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What is the probability your vote will make a difference?

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  • Andrew Gelman
  • Nate Silver
  • Aaron Edlin

Abstract

One of the motivations for voting is that one vote can make a difference. In a presidential election, the probability that your vote is decisive is equal to the probability that your state is necessary for an electoral college win, times the probability the vote in your state is tied in that event. We computed these probabilities a week before the 2008 presidential election, using state-by-state election forecasts based on the latest polls. The states where a single vote was most likely to matter are New Mexico, Virginia, New Hampshire, and Colorado, where your vote had an approximate 1 in 10 million chance of determining the national election outcome. On average, a voter in America had a 1 in 60 million chance of being decisive in the presidential election.

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Bibliographic Info

Paper provided by National Bureau of Economic Research, Inc in its series NBER Working Papers with number 15220.

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Date of creation: Aug 2009
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Handle: RePEc:nbr:nberwo:15220

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  1. Casey B. Mulligan & Charles G. Hunter, 2000. "The Empirical Frequency of a Pivotal Vote," Working Papers 0025, Harris School of Public Policy Studies, University of Chicago.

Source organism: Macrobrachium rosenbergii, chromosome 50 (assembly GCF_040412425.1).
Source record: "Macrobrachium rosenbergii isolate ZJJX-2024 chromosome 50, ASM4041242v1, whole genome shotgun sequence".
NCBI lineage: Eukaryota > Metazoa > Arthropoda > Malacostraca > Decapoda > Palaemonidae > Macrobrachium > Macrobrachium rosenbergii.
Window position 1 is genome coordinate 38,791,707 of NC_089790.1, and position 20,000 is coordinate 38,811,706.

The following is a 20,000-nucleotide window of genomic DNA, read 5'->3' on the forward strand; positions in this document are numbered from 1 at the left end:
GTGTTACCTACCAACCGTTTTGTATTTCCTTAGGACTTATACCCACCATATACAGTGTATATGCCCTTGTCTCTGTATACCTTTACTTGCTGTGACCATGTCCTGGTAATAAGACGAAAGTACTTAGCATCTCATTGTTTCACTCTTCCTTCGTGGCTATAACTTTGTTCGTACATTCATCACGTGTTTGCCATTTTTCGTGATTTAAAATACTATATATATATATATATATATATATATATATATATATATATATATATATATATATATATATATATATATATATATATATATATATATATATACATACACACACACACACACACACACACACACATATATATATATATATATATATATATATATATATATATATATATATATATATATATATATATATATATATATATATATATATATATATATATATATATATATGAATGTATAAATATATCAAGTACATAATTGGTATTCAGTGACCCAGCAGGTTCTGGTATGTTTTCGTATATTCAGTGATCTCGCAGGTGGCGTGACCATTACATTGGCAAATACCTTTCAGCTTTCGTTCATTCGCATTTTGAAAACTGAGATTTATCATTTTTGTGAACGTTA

2. Chamberlain, Gary & Rothschild, Michael, 1981. "A note on the probability of casting a decisive vote," Journal of Economic Theory, Elsevier, vol. 25(1), pages 152-162, August.
  3. Gelman, Andrew & Katz, Jonathan N. & Bafumi, Joseph, 2002. "Standard Voting Power Indexes Don't Work: An Empirical Analysis," Working Papers 1133, California Institute of Technology, Division of the Humanities and Social Sciences.
  4. Douglas Hibbs, 2008. "Implications of the ‘bread and peace’ model for the 2008 US presidential election," Public Choice, Springer, vol. 137(1), pages 1-10, October.
  5. Aaron Edlin & Andrew Gelman & Noah Kaplan, 2007. "Voting as a Rational Choice: Why and How People Vote to Improve the Well-Being of Others," NBER Working Papers 13562, National Bureau of Economic Research, Inc.
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Cited by:
  1. Christa N. Brunnschweiler & Colin Jennings & Ian A. MacKenzie, 2012. "Rebellion against Reason? A Study of Expressive Choice and Strikes," CER-ETH Economics working paper series 12/162, CER-ETH - Center of Economic Research (CER-ETH) at ETH Zurich.
  2. Shayo, Moses & Harel, Alon, 2012. "Non-consequentialist voting," Journal of Economic Behavior & Organization, Elsevier, vol. 81(1), pages 299-313.
  3. Moses Shayo & Alon Harel, 2010. "Non-Consequentialist Voting," Discussion Paper Series dp545, The Center for the Study of Rationality, Hebrew University, Jerusalem.

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